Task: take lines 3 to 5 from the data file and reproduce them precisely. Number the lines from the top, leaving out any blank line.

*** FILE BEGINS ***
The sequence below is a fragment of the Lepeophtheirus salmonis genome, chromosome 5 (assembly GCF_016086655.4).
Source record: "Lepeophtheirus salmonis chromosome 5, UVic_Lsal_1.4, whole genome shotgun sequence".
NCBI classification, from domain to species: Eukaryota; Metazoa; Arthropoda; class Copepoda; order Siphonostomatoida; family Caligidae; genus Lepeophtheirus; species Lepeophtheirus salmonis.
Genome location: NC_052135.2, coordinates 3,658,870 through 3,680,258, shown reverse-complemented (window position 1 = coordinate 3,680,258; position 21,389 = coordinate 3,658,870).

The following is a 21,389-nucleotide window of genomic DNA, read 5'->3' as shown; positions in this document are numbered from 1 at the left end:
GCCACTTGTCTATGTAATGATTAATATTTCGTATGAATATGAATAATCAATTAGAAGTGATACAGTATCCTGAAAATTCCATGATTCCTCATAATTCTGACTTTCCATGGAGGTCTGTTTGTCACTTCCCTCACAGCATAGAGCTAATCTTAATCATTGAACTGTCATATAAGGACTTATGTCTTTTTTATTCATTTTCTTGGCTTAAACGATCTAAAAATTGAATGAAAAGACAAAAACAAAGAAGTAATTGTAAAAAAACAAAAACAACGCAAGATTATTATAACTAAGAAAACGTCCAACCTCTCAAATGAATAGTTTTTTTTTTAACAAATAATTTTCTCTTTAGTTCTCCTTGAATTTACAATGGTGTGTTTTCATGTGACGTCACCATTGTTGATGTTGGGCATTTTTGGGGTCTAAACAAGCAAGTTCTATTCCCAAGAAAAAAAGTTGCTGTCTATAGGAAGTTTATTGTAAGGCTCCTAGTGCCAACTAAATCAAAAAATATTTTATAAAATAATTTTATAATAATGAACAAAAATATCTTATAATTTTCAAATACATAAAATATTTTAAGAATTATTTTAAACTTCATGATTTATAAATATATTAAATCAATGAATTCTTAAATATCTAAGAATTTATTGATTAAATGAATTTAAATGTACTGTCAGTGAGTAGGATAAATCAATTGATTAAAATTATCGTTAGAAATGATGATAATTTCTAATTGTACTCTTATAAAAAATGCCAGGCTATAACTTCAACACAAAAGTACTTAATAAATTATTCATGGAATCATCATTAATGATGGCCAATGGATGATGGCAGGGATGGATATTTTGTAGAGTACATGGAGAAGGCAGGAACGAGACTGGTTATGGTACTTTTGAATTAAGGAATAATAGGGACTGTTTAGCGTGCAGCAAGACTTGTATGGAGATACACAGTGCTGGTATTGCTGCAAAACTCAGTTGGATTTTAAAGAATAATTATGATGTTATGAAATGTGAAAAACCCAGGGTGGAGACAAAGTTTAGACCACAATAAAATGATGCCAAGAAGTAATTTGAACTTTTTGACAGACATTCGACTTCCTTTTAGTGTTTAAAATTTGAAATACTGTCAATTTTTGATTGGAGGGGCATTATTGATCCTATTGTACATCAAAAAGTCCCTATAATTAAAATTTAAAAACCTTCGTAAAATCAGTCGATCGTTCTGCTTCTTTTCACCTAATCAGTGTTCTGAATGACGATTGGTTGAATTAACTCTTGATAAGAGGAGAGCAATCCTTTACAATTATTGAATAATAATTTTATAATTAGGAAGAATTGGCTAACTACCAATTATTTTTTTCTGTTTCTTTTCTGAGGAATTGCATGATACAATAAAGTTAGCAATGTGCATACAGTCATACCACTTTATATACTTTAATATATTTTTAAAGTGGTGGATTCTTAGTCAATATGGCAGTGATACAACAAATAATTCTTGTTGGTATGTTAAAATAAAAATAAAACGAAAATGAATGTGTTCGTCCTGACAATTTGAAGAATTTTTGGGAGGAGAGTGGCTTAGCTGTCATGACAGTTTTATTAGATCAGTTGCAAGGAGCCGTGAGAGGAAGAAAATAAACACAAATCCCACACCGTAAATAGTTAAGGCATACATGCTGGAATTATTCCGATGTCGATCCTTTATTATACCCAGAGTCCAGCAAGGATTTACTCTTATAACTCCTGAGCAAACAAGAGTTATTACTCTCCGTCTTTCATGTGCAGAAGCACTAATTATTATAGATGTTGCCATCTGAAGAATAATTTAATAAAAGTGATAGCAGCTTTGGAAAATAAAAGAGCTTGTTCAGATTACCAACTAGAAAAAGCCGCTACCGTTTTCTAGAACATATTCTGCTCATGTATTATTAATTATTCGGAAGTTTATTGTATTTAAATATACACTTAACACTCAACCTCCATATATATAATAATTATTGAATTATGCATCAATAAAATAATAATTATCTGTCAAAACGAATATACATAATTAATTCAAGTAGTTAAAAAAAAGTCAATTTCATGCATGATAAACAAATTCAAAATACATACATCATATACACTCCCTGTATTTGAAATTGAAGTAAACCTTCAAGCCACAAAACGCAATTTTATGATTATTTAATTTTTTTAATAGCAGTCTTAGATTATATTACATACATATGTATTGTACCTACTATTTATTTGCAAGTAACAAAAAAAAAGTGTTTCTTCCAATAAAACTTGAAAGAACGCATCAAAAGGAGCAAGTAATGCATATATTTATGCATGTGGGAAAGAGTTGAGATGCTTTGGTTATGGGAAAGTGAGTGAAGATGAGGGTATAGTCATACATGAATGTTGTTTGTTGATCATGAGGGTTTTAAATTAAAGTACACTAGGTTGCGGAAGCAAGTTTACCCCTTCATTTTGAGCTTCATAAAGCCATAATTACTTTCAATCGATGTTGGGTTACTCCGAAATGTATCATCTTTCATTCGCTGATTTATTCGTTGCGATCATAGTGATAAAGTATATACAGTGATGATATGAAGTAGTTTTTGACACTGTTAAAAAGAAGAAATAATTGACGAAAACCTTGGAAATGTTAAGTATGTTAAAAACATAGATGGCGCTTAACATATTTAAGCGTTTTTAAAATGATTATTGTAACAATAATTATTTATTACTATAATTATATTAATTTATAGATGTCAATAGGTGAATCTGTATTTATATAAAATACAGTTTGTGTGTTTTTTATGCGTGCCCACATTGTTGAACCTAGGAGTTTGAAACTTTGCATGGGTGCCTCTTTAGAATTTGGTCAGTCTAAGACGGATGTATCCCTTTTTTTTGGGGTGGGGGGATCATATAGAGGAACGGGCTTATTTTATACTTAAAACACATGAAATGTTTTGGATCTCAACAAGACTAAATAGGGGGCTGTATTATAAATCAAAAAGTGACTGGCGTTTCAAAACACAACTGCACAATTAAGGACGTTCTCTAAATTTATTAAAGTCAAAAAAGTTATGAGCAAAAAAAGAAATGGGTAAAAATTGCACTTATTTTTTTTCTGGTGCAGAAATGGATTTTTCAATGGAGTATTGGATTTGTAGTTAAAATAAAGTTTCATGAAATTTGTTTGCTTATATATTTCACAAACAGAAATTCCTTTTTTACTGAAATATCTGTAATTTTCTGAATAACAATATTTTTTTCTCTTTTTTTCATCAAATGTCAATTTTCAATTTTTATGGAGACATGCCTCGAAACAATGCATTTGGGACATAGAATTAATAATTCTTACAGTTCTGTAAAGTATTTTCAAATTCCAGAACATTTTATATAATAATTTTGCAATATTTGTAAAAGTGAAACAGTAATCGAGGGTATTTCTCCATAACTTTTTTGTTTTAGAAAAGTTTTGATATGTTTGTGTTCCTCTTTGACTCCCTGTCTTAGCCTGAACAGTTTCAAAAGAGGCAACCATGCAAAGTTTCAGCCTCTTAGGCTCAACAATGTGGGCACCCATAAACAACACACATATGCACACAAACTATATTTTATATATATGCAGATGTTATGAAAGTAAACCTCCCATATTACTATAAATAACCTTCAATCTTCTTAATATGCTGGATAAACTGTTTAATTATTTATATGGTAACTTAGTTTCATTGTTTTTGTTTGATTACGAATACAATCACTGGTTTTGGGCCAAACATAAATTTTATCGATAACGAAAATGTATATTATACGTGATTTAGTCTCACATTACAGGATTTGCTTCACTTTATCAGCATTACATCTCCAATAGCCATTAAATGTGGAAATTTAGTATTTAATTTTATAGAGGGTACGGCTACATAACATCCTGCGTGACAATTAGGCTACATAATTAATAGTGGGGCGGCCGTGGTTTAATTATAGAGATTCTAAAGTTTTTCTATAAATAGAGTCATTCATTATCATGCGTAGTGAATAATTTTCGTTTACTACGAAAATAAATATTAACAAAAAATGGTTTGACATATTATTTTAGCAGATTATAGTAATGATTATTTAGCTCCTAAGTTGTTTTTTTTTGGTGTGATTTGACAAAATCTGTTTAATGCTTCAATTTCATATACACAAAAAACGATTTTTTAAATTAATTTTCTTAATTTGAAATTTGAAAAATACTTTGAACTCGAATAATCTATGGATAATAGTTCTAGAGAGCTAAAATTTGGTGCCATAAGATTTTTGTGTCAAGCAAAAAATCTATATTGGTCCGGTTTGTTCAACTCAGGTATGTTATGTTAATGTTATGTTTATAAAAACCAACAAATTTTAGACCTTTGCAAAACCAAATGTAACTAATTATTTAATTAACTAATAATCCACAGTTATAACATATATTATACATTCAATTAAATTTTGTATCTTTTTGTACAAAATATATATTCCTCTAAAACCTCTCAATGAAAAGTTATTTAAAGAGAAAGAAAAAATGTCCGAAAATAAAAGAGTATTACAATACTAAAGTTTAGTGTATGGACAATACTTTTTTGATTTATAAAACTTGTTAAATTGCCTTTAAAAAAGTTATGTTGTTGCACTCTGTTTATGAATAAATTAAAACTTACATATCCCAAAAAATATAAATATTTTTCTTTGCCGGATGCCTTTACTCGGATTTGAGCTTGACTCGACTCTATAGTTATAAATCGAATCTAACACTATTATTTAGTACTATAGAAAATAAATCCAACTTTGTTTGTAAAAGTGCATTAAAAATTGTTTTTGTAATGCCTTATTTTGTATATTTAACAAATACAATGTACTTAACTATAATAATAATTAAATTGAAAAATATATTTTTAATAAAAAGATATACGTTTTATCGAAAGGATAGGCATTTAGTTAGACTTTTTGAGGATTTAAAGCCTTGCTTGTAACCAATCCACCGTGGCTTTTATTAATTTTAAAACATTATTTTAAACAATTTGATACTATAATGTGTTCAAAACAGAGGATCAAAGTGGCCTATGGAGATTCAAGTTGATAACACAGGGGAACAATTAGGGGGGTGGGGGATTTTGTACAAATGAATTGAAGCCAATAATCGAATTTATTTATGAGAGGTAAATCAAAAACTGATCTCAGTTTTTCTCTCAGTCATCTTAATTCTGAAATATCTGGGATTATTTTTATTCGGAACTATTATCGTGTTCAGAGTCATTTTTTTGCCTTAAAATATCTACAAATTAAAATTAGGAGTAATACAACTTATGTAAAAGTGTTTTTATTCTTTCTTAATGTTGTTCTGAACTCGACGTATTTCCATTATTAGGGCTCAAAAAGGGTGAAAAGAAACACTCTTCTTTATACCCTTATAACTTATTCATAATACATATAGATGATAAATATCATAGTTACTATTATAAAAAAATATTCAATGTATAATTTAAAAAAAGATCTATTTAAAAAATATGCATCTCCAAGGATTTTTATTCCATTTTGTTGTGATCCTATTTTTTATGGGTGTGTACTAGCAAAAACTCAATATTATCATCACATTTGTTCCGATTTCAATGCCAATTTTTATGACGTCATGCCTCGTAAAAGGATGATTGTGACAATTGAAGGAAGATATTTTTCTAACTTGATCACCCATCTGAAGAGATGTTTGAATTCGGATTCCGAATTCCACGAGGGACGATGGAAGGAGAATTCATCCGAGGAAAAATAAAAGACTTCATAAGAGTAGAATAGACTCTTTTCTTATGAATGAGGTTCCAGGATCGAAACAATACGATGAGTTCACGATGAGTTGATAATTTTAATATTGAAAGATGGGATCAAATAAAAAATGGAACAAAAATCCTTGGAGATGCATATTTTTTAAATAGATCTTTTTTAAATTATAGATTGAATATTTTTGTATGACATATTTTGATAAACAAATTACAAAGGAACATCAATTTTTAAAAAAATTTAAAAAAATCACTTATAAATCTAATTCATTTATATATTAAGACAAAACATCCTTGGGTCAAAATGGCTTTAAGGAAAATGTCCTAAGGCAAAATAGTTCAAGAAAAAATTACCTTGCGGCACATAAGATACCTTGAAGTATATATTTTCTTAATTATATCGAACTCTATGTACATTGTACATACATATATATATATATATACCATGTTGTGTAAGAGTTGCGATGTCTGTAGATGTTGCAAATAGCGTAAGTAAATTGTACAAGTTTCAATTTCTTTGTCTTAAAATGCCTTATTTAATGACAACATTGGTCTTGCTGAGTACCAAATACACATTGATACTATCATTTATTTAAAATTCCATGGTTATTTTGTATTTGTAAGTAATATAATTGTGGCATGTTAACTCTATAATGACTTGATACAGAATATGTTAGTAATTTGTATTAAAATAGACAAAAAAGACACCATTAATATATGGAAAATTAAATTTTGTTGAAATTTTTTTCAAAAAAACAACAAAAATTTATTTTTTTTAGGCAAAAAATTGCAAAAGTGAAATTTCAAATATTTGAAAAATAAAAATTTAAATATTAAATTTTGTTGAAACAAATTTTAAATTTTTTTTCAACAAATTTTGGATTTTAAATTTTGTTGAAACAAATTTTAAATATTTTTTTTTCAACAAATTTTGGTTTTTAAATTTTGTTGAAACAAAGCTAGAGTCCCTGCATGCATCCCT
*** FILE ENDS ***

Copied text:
NCBI classification, from domain to species: Eukaryota; Metazoa; Arthropoda; class Copepoda; order Siphonostomatoida; family Caligidae; genus Lepeophtheirus; species Lepeophtheirus salmonis.
Genome location: NC_052135.2, coordinates 3,658,870 through 3,680,258, shown reverse-complemented (window position 1 = coordinate 3,680,258; position 21,389 = coordinate 3,658,870).

The following is a 21,389-nucleotide window of genomic DNA, read 5'->3' as shown; positions in this document are numbered from 1 at the left end: